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Iosif Vangelatos, General Manager, Inos Balkan

Proud of Tripling Trade Volume

Inos Balkan already possessed extensive expertise in the recycling sector, with its collection and processing centres, while it has today transformed itself successfully to...

Aris Karousos, CEO of Eko Serbia

Drivers Know Why They Choose Eko

Two decades ago, when this company launched its operations in Serbia, the desire was for the EKO brand to become synonymous with reliability, quality...

Danilo Đurović, General Manager, Autotechnica Serbia – Hertz

Introducing Flex Drive

As part of the Autohellas Group, which has been the absolute leader of Greece’s automotive sector since 1974, Hertz is more than just a...

Nikos Veropoulos, Owner, Veropoulos

Super Vero, Super Successful

For two decades already, company Veropoulos has been known on our market for its unique offer and high-quality products at promotional prices, but also...

Panagiotis Pitsikos, CEO, Autostop Interiors

The Best Is Yet to Come

Company Autostop Interiors was established in 2013 and specialises in manufacturing car floor mats and leather covers. These 10 years have been a journey...

Daniel Serwer, Director of the Conflict Management Programme At Johns Hopkins School of Advanced International Studies

Choices Narrowing for Serbia

Serbia has a choice: it can normalise sooner or later. If it waits too long—until EU accession is in sight—it will get nothing in return. If, however, Belgrade chooses normalisation sooner, it can still hope for some concessions

Now that Kosovo’s government has formed, Washington and Brussels will want to find ways of continuing the dialogue between Pristina and Belgrade. The first order of business should be the implementation of the many existing agreements, especially on energy. It has been a mistake to let them languish. That should be the focus between now and the April parliamentary elections in Serbia when both countries will have democratically legitimised governments that can be expected to last several years.

The next order of business, once a new government takes charge in Belgrade, will be a major confidence-building package that includes the suspension of Kosovo’s tariffs on Serbian goods; suspension of the Serbian anti-recognition campaign and blockage of Kosovo’s membership in technical organisations like UNESCO and Interpol; EU implementation of the visa waiver for Kosovo and continuation of the EU accession process for Serbia.

Such a package would unblock the Belgrade/Pristina dialogue and open the door to further agreements that move in the direction of complete normalisation. That ultimately means mutual recognition of sovereignty and territorial integrity, as well as an exchange of representatives at the ambassadorial level.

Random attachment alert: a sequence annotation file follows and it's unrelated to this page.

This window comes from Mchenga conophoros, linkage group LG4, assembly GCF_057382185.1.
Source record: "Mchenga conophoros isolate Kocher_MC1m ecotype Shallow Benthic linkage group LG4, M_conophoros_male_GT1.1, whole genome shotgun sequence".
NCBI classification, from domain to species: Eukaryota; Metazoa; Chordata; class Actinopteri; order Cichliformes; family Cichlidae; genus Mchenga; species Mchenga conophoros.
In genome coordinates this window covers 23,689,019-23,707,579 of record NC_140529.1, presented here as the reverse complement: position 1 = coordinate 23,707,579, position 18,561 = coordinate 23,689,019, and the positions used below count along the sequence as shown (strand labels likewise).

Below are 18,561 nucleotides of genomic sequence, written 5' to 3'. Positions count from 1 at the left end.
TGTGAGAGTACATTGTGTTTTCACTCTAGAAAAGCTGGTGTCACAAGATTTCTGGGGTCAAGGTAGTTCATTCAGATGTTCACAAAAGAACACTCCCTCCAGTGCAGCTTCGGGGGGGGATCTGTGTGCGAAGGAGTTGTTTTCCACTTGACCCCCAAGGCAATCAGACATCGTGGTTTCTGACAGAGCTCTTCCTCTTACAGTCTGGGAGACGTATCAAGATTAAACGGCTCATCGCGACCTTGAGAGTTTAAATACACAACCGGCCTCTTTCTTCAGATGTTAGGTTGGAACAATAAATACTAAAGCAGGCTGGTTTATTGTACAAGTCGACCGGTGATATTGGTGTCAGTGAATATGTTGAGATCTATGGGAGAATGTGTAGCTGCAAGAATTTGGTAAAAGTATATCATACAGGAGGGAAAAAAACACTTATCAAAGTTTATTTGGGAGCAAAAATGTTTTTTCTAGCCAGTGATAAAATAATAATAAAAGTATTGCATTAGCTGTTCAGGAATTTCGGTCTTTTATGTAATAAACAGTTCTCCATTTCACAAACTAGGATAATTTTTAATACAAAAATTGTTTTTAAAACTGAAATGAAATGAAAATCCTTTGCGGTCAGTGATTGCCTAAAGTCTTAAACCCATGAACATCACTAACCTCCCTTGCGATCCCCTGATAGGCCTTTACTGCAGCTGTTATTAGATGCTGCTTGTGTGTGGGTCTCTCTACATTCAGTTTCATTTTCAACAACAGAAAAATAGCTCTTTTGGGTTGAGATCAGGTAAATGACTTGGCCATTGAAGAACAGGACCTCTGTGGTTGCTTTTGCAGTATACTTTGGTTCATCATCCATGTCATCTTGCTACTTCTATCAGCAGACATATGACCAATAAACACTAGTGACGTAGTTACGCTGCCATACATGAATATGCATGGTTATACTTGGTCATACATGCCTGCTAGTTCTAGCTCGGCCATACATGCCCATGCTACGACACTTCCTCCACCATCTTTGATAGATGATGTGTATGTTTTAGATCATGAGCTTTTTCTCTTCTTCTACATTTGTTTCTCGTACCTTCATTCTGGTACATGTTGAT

It has been a mistake to let numerous existing agreements languish. That should be the focus between now and the april parliamentary elections in Serbia

Serbia has a choice: it can normalise sooner or later. If it waits too long—until EU accession is in sight—it will get nothing in return. If, however, Belgrade chooses normalisation soon, it can still hope for some concessions on things like the Kosovo Army, protection of Serbs and religious sites in Kosovo, an association of Serb municipalities consistent with the Kosovo constitution, some sort of international regime for North Mitrovica, a mutual agreement on war crime prosecutions and a serious economic package.

The basic principle, however, will have to be reciprocity. Anything Belgrade asks of Pristina for Serbs in Kosovo it needs to be ready to match for Albanians living inside Serbia. The same will need to be true for Kosovo: anything it asks of Belgrade for Albanians inside Serbia, Pristina will need to be ready to provide to Serbs in Kosovo. The days of asking for an Association of Serb Municipalities or limits on the Kosovo Army without providing comparable concessions inside Serbia are over. What’s good for Pristina will have to be good for Belgrade as well.

Comment

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Serbia Commits €5.4 Billion to Renewable Energy by 2030

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Serbia Commits €5.4 Billion to Renewable Energy by 2030

Serbia's state-owned power company, Elektroprivreda Srbije (EPS), has announced an ambitious plan to invest €5.4 billion in renewable energy...

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Marking a significant shift in the labor markets of Southeast Europe, Serbia, Albania, and North Macedonia have forged an...

Serbia Commits €5.4 Billion to Renewable Energy by 2030

Serbia's state-owned power company, Elektroprivreda Srbije (EPS), has announced an ambitious plan to invest €5.4 billion in renewable energy...

Serbia and Angola Cement Cultural Bonds with New Cooperation Programme

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Serbia Awards Distinctions to Notable Personalities on National Day

In a ceremonial tribute to Serbia's National Day, President Aleksandar Vučić presented awards to a host of esteemed individuals...

Western Balkans Eye EU Membership by 2028

At the esteemed Munich Security Conference, a cornerstone event in global security discourse, leaders from North Macedonia, Albania, and...
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